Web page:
The Fours/Young Fives class on Monday, Tuesday, Wednesday and Thursday afternoons includes all the richness of the Fours class plus additional activities. The class is organized a bit differently from other MVPNS classes as it begins with a longer group circle time where Teacher Marie Faust Evitt greets the children. They sing a hello song which they learn first in English and then learn in other languages spoken by families in the class. Children take turns sharing news on their parent’s work day, gaining confidence speaking to the group as they tell about a visit from their Grandma or a trip to the park. After circle time children choose from a variety of small-group activities and free exploration indoors and outside. They enjoy building in the block area, exploring how to make marbles travel down ramps, tending the school garden and playing dress-up. Activities often center around a current interest the class is exploring. Children may become astronauts building giant cardboard spaceships for a mission to the Moon and acting out the first Moon landing.
They might explore how craters form on the Moon by dropping different size balls into pretend Moon dust they’ve made. At other times they may learn about inventions by taking apart small broken appliances families have saved and then use the pieces for their own creations. We love inspiring future scientists and engineers! These topics provide natural hooks to include math, literacy and language in a playful, engaging way as well as providing opportunities for building social skills. Children practice problem solving throughout the school day as they learn to speak up for themselves by saying, “I want a turn,” or “Here’s my idea.”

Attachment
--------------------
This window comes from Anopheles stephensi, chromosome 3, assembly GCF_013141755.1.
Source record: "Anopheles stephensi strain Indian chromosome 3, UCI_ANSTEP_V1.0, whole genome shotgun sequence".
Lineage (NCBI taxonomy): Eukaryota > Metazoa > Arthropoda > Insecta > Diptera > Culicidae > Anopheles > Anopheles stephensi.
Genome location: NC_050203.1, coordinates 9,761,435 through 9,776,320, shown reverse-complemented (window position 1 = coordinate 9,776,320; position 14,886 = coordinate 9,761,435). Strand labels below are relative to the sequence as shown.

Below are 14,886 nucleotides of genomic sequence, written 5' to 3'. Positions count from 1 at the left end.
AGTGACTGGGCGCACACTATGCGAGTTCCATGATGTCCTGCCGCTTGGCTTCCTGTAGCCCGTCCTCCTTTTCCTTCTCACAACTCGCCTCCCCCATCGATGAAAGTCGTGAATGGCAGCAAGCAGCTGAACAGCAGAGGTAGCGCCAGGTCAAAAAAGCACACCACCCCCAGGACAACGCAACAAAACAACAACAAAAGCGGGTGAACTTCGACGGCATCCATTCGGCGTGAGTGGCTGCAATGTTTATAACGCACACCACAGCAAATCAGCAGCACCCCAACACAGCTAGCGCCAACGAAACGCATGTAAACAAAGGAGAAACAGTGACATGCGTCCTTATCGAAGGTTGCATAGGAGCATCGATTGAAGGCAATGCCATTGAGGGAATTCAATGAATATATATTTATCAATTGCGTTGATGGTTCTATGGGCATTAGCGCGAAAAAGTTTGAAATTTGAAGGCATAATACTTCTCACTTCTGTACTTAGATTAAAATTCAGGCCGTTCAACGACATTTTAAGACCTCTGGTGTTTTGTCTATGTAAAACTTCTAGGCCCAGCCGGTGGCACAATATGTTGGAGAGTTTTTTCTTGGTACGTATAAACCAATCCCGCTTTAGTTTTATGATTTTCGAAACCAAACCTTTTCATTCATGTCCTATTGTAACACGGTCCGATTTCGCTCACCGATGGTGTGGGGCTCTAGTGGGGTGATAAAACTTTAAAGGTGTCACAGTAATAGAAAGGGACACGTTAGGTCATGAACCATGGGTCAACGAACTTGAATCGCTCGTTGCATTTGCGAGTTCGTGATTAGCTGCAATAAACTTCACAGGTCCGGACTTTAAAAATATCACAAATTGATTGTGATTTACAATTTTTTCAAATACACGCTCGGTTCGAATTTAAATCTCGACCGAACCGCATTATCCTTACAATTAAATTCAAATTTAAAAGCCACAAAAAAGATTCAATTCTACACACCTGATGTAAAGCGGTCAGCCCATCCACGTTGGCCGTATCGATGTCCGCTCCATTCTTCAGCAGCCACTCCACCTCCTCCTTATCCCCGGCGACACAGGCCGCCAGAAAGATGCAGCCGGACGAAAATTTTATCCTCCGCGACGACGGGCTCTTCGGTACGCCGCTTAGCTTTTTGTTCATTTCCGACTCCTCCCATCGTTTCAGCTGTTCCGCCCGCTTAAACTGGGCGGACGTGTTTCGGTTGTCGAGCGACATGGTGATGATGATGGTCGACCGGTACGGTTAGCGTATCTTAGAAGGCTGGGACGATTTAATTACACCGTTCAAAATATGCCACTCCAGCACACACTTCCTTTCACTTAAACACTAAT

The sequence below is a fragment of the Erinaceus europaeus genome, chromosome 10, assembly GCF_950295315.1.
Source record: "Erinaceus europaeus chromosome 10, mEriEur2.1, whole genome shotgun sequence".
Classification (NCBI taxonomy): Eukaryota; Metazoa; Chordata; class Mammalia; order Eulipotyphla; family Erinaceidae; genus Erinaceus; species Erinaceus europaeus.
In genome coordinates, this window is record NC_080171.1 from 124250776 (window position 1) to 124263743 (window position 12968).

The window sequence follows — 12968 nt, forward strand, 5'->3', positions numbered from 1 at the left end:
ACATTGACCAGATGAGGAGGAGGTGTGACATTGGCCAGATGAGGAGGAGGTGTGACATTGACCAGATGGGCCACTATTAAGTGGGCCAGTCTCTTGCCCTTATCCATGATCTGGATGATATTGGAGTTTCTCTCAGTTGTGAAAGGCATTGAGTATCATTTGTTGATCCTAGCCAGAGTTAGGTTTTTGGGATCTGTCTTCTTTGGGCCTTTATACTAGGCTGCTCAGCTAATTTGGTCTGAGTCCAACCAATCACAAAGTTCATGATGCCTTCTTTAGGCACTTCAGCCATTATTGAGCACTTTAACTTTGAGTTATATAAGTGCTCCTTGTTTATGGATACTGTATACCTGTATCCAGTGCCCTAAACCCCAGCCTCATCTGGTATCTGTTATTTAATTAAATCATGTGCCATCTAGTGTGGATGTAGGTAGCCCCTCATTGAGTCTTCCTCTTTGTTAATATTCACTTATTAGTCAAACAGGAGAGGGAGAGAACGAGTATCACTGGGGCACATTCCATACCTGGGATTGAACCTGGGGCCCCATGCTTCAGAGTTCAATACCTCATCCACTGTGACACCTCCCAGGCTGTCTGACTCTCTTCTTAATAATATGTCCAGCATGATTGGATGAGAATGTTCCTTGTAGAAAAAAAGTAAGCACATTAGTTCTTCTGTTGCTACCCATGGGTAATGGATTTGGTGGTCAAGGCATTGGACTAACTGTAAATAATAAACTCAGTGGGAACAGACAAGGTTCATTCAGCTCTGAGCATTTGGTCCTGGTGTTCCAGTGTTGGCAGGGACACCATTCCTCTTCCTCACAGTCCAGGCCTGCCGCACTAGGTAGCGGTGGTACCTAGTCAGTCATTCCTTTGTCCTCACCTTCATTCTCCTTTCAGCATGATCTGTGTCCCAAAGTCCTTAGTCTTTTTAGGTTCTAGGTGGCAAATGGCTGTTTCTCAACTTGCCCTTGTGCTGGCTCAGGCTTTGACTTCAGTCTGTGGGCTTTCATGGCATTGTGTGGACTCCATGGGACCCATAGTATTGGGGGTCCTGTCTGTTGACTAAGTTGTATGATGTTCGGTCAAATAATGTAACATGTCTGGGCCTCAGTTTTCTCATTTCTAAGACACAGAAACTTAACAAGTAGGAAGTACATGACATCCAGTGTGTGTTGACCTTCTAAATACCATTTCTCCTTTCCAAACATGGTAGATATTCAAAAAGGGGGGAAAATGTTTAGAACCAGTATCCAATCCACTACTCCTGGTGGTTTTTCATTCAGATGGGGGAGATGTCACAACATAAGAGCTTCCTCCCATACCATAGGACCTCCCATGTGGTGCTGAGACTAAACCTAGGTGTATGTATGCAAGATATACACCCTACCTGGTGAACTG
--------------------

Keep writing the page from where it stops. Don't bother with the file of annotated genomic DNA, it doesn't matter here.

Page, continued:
Each week children draw pictures and dictate stories to an adult and then Teacher Marie reads them at the end of the day. While learning about astronauts, for example, children may dictate a story about where they would like to travel in a spaceship. Hearing those stories read aloud as well as many wonderful books, inspires children to want to learn to read and write themselves. Children also see the power of literacy as they learn poems and songs and act out classic stories. “Goldilocks and the Three Bears,” for example, provides a fun way to learn about the science of temperature, while developing such literacy skills as predicting what happens next in the story. Children practice fine motor skills writing letters and using scissors. They squish playdough, hammer nails, assemble puzzles and paint pictures. Monthly fieldtrips provide opportunities to explore our community.
About midway through class children take a break for snack which they have brought from home. Eating in small groups outdoors helps children make connections and build conversation skills.--“I have carrots in my snack, too!” After snack there’s more free exploration and activities outdoors-- riding trikes, swinging high on the swings, trying the monkey bars, playing on the field, digging in the sandbox. Then it’s time to clean up and come in for story time and a closing song.
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